At this point, you don't have a shortcut file on the hard disk. All you have is a WshShortcut object instance that's specified in an object variable. You can then set the properties of the WshShortcut object. To create the actual shortcut file, you must apply the Save method.

After creating a WshShortcut object instance, you can set the WshShortcut properties:

Shortcut.TargetPath = WScript.ScriptFullName 

The TargetPath property defines the path to the target file, which is specified in the shortcut file. Our sample specifies the current script file by assigning the ScriptFullName property of the WScript object to TargetPath.

In a second statement, you assign the working directory for this shortcut:

Shortcut.WorkingDirectory = path

Any properties not set in the script (such as window style or hot keys) are automatically set to default values.

Now you use the Save method to create the new .lnk file for the shortcut object:


This method requires no further parameters. Listing 10-1 shows the full implementation details. (Like the other samples in this chapter, this file is in the \WSHDevGuide\Chapter10 folder on the book's companion CD.)

Listing 10-1 Shortcut.vbs

' File:    Shortcut.vbs (WSH sample in VBScript) 
' Author:  (c) G. Born
' Creating a shortcut to the current file in
' the script file's folder
Option Explicit 

Dim Text, Title, Lnk_Title, Shortcut
Dim WshShell    ' Object variable
Dim status, Ready_txt, path

' Define user messages.
Ready_txt = "Shortcut created"
Text = "Creates a shortcut to this script file in the current folder"
Title = "WSH sample - by G. Born"

status =  MsgBox(Text, _
                 vbOKCancel + vbInformation, _

If (status <> vbOK) Then
    WScript.Quit 1         ' Cancel selected.
End if

' *** Get script file path.
path = WScript.ScriptFullName
path = Left(path, InstrRev(path, "\"))

' Get script filename without extension.
Lnk_Title = WScript.ScriptName
Lnk_Title = Left(Lnk_Title, InStrRev(Lnk_Title, ".") - 1)

' Create new WshShell object, whose CreateShortcut method we need.
Set WshShell = WScript.CreateObject("WScript.Shell")

' Use the CreateShortcut method to create a shortcut.
Set Shortcut = WshShell.CreateShortcut(path & Lnk_Title & ".lnk")

' Set the shortcut properties. First set the target folder.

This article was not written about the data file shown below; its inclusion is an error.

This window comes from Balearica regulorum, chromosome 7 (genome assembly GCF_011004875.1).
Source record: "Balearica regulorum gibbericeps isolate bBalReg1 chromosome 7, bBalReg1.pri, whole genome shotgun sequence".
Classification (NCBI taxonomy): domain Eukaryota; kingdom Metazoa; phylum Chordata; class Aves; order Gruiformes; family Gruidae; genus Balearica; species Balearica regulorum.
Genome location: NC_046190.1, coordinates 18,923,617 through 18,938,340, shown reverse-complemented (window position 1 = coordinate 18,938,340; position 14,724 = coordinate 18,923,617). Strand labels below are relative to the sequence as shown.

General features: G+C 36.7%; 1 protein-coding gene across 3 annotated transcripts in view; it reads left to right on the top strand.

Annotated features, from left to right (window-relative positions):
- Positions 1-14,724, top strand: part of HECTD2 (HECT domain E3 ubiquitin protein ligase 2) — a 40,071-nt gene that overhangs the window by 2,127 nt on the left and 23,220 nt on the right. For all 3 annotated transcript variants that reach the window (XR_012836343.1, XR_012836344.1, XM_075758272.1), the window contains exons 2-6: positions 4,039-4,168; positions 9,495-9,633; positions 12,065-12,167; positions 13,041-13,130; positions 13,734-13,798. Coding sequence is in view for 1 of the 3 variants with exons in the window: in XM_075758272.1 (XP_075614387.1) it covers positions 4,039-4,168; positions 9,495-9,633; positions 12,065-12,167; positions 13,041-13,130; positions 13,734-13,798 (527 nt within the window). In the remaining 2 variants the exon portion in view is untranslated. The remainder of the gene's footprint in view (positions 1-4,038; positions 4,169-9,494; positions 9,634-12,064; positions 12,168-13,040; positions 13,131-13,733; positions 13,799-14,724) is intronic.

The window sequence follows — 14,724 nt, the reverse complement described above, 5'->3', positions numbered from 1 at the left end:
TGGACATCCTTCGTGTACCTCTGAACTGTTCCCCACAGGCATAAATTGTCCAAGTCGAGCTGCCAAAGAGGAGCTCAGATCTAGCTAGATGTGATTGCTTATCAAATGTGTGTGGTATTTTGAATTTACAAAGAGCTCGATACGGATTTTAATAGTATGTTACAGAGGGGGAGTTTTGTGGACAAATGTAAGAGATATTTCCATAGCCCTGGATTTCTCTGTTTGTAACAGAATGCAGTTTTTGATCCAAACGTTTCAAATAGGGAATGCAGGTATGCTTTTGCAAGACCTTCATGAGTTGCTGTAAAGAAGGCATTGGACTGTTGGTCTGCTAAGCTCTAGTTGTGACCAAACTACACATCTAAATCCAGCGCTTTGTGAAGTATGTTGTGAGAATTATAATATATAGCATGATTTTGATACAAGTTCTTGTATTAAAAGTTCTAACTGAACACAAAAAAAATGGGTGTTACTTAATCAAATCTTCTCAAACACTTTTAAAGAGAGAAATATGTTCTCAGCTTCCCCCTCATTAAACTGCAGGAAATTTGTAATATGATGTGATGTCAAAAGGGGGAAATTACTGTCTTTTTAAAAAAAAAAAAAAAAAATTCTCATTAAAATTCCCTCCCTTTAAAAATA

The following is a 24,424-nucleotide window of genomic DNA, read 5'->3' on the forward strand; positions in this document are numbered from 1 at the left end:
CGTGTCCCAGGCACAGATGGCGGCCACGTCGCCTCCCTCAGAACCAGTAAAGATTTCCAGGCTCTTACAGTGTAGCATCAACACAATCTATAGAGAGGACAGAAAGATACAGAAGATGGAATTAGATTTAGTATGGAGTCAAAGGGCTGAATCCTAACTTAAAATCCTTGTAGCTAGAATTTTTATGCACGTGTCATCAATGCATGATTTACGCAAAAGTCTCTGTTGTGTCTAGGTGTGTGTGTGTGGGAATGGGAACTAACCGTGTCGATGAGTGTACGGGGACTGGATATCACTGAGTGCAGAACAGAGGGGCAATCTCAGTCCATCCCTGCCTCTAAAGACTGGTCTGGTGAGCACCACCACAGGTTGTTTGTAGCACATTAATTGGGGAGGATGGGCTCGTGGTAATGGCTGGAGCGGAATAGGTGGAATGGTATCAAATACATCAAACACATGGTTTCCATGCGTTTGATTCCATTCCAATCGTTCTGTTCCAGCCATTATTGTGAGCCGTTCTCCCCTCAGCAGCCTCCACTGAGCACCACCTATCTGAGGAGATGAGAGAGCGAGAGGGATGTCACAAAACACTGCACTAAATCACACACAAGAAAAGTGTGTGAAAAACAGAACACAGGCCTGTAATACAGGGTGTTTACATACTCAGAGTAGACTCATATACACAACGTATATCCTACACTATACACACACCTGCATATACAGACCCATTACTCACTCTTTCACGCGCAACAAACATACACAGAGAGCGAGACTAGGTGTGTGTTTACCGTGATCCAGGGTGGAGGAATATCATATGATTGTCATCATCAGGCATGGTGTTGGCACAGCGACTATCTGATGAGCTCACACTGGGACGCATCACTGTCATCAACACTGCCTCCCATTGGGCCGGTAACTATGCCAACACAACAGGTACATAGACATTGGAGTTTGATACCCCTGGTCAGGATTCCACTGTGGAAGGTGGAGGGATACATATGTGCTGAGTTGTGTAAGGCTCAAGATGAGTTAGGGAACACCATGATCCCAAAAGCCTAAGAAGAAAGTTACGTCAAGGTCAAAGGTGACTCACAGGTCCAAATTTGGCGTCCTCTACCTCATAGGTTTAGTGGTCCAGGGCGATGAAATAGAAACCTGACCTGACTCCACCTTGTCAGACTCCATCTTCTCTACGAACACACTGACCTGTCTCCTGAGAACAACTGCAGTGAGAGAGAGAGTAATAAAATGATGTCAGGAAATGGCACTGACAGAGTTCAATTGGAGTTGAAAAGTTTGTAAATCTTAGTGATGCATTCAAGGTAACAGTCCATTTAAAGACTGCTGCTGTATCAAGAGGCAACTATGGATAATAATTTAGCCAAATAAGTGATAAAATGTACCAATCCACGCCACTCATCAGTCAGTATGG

Shortcut.TargetPath = WScript.ScriptFullName

' Set working directory.
Shortcut.WorkingDirectory = path

Shortcut.Save             ' Create shortcut.

WScript.Echo Ready_txt    ' Ready message

'*** End

The JScript implementation

The JScript version, shown in Listing 10-2, uses the same objects, methods, and properties; only the syntax is different.

Listing 10-2 Shortcut.js

// File:    Shortcut.js (WSH sample in JScript) 
// Author:  (c) G. Born
// Creating a shortcut to the current file in
// the script file's folder

var vbOKCancel = 1;       // Create variables.
var vbInformation = 64;
var vbCancel = 2;

var L_Welcome_MsgBox_Message_Text =
    "Creates a shortcut to this script file in the current folder";
var L_Welcome_MsgBox_Title_Text = "WSH sample - by G. Born";

Welcome();    // Welcome dialog box

// Get script path.
var path = WScript.ScriptFullName;
path = path.substr(0, path.lastIndexOf("\\") + 1);

// Get script filename and strip off extension.
var Lnk_Title = WScript.ScriptName
Lnk_Title = Lnk_Title.substr(0, Lnk_Title.lastIndexOf("."));

// Get WshShell object.
var WshShell = WScript.CreateObject("WScript.Shell");

// Create shortcut object.
var Shortcut = WshShell.CreateShortcut(path + Lnk_Title + ".lnk");

// Set shortcut properties.
Shortcut.TargetPath = WScript.ScriptFullName;
Shortcut.WorkingDirectory = path;
Shortcut.Save();     // Store shortcut file.

WScript.Echo("Shortcut created");

// Welcome
function Welcome() 
    var WshShell = WScript.CreateObject("WScript.Shell");
    var intDoIt;

    intDoIt =  WshShell.Popup(L_Welcome_MsgBox_Message_Text,
                              vbOKCancel + vbInformation);
    if (intDoIt == vbCancel) 
        WScript.Quit(1);   // Cancel selected.

//*** End